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The specific steps involved in conducting a work sampling study are

1. Identify the specific activity or activities that are the main purpose for the study. For example. determine the percentage of time equipment is working, idle, or under repair.

2. If it is possible. estimate the proportion of time of the activity of interest to the total time (e.g that the equipment is working 80 percent of the time). These estimates can be made from the analyst's knowledge. past data, reliable guesses from others, or a pilot Work sampling study. If no estimate can be made, assume. as stated above. that
the proportion is 0.50.

3. State the desired accuracy in the study results. 4. Determine the specific times when each observation is to be made.

4. Determine the specific times when each observation is to be made. If you are using an estimated time. recompute the required sample size at two or three intervals during the study period by using the data collected thus far. Adjust
the number of observations if appropriate.

The number of observations to be taken in a work sampling study is usually divided equally over the study period. Thus, if 500 observations are to be made over a la-day period. the observations are usually scheduled at 500/10, or 50 per day. Each day's observations are then assigned a specific time by using a random number generator. The need to divide the observations equally over the data collection period is even more important in service operations, where workers can be extremely busy during certain periods and less busy at other times.

Example:

There has been a long-standing argument that a large percentage of nurses'· time in a - hospital is spent on non-nursing activities. This, the argument goes, creates an apparent shortage of well-trained nursing personnel, a significant was of talent, a corresponding loss of efficiency, and increased hospital costs because nurses wages are the highest single cost in the operation of hospital. Further, pressure is growing for hospitals and hospital administrators to contain costs. With that in mind, let us use work sampling to test the hypothesis that a large portion of nurses' time is spent on non-nursing duties. Assume at the outset that we have made a list of all the activities that are part of Assume at the outset that we have made a list of all the activities that are part of nursing and will make our observations in only two categories: nursing and non-nursing activities. (An expanded study could list all nursing activities to determine the portion of time spent in each.) Therefore, when we observe nurses during the study and find them performing one of the duties on the nursing list, we simply place a tally mark in the nursing column. If we observe a nurse doing anything besides nursing, we place a mark in the non-nursing column.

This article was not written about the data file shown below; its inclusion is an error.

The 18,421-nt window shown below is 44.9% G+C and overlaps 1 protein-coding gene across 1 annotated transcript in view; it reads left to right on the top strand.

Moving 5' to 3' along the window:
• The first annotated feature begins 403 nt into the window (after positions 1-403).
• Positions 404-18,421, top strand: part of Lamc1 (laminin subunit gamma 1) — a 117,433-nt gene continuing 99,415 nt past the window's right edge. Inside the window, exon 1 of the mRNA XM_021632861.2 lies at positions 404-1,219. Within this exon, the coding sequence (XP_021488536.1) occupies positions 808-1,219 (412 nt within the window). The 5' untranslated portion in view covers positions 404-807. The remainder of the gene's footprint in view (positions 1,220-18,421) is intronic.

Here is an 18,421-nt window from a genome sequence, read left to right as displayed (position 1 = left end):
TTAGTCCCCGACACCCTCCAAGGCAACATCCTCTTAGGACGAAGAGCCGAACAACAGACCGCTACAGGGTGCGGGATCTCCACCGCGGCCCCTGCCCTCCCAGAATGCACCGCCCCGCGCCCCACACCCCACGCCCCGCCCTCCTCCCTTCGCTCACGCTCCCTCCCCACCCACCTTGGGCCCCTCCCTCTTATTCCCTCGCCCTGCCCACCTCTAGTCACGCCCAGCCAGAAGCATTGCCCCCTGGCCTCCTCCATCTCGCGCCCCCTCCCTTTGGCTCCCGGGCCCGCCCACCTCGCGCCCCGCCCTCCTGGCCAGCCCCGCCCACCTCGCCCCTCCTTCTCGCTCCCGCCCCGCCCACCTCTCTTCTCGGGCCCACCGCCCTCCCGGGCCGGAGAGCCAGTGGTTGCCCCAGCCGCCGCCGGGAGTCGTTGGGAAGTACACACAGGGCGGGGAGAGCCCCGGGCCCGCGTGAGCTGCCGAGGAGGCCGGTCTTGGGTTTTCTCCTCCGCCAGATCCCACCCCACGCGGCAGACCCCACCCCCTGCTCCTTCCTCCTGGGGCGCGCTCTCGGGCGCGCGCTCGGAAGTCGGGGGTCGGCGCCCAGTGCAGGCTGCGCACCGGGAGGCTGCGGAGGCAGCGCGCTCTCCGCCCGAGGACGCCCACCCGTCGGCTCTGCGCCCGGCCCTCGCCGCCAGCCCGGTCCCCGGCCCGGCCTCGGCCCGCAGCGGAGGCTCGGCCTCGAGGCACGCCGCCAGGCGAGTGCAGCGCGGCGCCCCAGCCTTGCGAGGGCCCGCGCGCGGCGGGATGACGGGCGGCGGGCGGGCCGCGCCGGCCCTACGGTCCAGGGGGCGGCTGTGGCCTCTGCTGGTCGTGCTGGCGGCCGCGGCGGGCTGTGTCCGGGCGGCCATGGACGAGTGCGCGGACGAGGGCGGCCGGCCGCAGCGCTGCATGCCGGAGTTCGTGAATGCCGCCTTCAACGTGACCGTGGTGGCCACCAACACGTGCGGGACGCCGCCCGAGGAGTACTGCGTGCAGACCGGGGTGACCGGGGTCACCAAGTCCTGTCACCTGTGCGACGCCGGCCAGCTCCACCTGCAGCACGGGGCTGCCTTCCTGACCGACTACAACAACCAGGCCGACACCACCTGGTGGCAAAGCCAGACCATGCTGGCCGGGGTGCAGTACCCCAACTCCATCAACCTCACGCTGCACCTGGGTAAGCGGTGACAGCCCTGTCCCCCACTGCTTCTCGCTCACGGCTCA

Solution:

Solution We now can proceed to design the work sampling study. Assume that we (or the nursing supervisor) estimate that nurses spend 60 percent of their time on nursing activities. - Also assume that we would like to be 95 percent confident that the findings of our study are within the absolute error range of plus or minus 3 percent. In other words, if our study shows nurses spend 60 percent of their time on nursing duties, we are 95 percent confident that the true percentage lies between 57 and 63 percent. Using the above formula, we calculate that 1,025 observations are required for 60 percent activity time and 3 percent error. If our study is to take place over 10 days, we start with 103 observations per day.